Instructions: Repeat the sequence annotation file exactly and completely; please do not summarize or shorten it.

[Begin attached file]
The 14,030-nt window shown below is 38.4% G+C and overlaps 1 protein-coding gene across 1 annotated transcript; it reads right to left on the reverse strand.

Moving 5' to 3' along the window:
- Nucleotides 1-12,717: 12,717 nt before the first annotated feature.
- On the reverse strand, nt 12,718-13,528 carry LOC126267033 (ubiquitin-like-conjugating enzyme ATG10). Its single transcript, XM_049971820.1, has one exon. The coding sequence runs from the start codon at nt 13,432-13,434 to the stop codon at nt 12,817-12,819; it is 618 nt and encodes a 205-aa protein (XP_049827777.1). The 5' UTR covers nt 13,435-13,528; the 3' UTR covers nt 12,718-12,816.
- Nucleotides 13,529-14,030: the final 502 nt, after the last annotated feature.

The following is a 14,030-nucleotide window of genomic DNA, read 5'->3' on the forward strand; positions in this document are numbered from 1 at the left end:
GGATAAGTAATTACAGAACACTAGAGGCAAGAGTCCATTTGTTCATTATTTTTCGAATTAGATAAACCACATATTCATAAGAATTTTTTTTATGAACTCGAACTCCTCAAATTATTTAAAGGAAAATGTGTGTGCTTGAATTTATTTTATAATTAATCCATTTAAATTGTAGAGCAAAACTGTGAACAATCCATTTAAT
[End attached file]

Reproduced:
The 14,030-nt window shown below is 38.4% G+C and overlaps 1 protein-coding gene across 1 annotated transcript; it reads right to left on the reverse strand.

Moving 5' to 3' along the window:
- Nucleotides 1-12,717: 12,717 nt before the first annotated feature.
- On the reverse strand, nt 12,718-13,528 carry LOC126267033 (ubiquitin-like-conjugating enzyme ATG10). Its single transcript, XM_049971820.1, has one exon. The coding sequence runs from the start codon at nt 13,432-13,434 to the stop codon at nt 12,817-12,819; it is 618 nt and encodes a 205-aa protein (XP_049827777.1). The 5' UTR covers nt 13,435-13,528; the 3' UTR covers nt 12,718-12,816.
- Nucleotides 13,529-14,030: the final 502 nt, after the last annotated feature.

The following is a 14,030-nucleotide window of genomic DNA, read 5'->3' on the forward strand; positions in this document are numbered from 1 at the left end:
GGATAAGTAATTACAGAACACTAGAGGCAAGAGTCCATTTGTTCATTATTTTTCGAATTAGATAAACCACATATTCATAAGAATTTTTTTTATGAACTCGAACTCCTCAAATTATTTAAAGGAAAATGTGTGTGCTTGAATTTATTTTATAATTAATCCATTTAAATTGTAGAGCAAAACTGTGAACAATCCATTTAAT